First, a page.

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45 of 48 people found the following review helpful
5.0 out of 5 stars A twentieth century classic
The NewYork Trilogy is that rare thing, a book that will continue to haunt you long after you put it down. Though the three stories it contains are structured and inspired by thriller novels, the work is essentially a meditation on the art of writing. It draws a parallel between a private investigator having to watch the person he has been hired to spy on and a writer...
Published on 19 Jun 1999

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1 of 1 people found the following review helpful
3.0 out of 5 stars A difficult read
Paul Auster's trilogy appears on many must read lists. I found parts of it a very tough read. The second part of the Trilogy, Ghosts, is particularly tricky as Blue, employed by White, is investigating Black. This is post modern detective fiction, if you know what that means and you want a challenge, give it a try.
Published 5 months ago by Phill


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45 of 48 people found the following review helpful
5.0 out of 5 stars A twentieth century classic, 19 Jun 1999
By A Customer
The NewYork Trilogy is that rare thing, a book that will continue to haunt you long after you put it down. Though the three stories it contains are structured and inspired by thriller novels, the work is essentially a meditation on the art of writing. It draws a parallel between a private investigator having to watch the person he has been hired to spy on and a writer attempting to create and capture a life on the page. All the central characters in the three stories hit a black wall at some point, where they feel unable to penetrate through to the subject under their observation. Auster captures this limitation of writing beautifully. This is a gripping, dark and completely original piece of work. Certainly a twentieth century classic. I shudder to think that I was nearly going to pass it over.
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28 of 31 people found the following review helpful
5.0 out of 5 stars Beautiful, tricky stuff, 16 April 2000
By A Customer
I read this several months ago and am still thinking about it. It's a book for anyone who has ever wanted to write, or who loves reading novels that don't have answers. Auster doesn't lead us by the hand to the answers; he throws us in a dark room and leaves us to figure it out ourselves. As he says, it isn't the outcome of the story that counts but the telling of the story itself (ok Paul, whatever). That said, it isn't indulgent and is as accessible a book as something this experiemental can be. One to read if you want to open your mind and challenge your brain. Not an easy read but a beautiful, interesting, haunting one that gets under your skin and stays there.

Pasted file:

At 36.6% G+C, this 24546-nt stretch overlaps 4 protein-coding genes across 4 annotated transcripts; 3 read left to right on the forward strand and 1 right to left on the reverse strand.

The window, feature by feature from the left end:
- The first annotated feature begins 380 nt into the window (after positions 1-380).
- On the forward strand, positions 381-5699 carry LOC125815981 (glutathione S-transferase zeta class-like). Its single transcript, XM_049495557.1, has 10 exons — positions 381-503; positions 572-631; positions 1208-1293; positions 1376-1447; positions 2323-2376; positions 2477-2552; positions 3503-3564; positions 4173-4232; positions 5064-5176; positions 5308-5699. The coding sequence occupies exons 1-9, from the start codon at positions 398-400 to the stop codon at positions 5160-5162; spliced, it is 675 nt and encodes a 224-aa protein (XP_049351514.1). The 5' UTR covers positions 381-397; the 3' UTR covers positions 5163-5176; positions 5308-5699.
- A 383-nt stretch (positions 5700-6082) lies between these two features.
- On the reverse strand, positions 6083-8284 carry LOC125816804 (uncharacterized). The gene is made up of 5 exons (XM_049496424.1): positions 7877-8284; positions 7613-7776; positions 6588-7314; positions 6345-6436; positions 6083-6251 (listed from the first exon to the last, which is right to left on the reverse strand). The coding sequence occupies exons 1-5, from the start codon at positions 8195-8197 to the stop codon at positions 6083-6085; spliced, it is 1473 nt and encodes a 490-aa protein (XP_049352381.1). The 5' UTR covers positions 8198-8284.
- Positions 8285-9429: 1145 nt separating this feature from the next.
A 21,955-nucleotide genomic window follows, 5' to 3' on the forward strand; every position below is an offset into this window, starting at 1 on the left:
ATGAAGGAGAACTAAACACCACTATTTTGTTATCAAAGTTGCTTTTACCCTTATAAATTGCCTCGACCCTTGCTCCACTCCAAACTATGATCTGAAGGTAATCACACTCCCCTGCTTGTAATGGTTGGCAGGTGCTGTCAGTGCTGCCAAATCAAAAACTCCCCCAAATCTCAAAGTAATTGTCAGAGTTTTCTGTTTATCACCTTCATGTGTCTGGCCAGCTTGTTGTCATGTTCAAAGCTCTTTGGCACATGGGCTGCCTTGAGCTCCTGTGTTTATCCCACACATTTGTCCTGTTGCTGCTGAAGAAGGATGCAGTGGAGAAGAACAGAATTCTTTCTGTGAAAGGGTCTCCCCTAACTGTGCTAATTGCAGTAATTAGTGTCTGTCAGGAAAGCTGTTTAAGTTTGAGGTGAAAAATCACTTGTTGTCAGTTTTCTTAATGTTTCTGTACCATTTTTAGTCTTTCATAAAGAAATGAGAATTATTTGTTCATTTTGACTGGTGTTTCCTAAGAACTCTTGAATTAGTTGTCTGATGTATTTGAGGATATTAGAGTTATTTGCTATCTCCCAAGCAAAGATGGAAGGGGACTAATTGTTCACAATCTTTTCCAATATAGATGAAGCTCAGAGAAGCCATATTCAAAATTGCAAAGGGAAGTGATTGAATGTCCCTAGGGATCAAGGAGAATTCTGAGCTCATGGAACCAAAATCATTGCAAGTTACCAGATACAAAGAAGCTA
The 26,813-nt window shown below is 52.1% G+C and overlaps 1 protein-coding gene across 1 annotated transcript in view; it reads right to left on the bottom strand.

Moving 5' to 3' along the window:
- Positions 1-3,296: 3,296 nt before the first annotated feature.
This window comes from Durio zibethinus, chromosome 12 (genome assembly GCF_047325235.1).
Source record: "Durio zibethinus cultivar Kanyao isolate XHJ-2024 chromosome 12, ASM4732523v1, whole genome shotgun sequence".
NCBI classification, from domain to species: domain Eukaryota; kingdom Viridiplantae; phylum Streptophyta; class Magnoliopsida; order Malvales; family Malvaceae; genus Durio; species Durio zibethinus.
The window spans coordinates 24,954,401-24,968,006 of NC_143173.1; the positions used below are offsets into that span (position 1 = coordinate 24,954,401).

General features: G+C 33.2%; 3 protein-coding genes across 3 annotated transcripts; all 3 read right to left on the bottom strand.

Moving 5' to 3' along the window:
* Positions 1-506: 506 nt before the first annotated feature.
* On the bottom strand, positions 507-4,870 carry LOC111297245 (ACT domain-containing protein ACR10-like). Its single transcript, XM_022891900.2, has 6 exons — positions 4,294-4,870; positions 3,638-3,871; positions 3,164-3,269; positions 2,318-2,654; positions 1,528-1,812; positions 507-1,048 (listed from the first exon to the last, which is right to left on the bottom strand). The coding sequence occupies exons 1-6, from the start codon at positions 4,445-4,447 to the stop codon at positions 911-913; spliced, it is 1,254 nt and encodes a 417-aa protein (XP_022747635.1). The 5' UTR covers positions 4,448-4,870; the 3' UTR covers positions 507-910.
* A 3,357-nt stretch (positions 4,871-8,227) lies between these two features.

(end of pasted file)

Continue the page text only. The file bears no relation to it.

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49 of 55 people found the following review helpful
4.0 out of 5 stars modern Man's search for identity - or a joke on the reader?, 9 Sep 2005
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Huck Flynn "huckleberry" (northern ireland) - See all my reviews
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This review is from: The New York Trilogy: "City of Glass", "Ghosts" and "Locked Room" (Paperback)
NY Trilogy is certainly an entertaining and perplexing work of fiction, each story a variation on the theme of identity (lost and found), rootlessness, insecurity, what makes us human and individual , and other heavy themes.

However in this bleak, urban look at the impersonality of modern society, Auster is also having fun playing games with us, demonstrating (his) the writer's ability to create fictional characters - exploring how much of the characters are invention and how much autobiographical. Even the narrator - is that the writer's voice or an imposter? We, the readers, become the detective, encountering a trail of red herrings, unreliable witnesses and dead ends to try to discover the motives of author, narrator and characters. Can we find out the truth? Is that the message?

Each is a puzzling case, inter-related by characters who turn up repeatedly (including Auster himself - described in the third person). You're never sure whether it is the same person each time or another invention by the author. Confused? That's part of the charm of the book - I'm not sure there is a tidy solution - it is certainly an unsettling experience as the narrator in each case seems to be unreliable and more than a bit unstable, but it gets your brain working and that's got to be a good thing.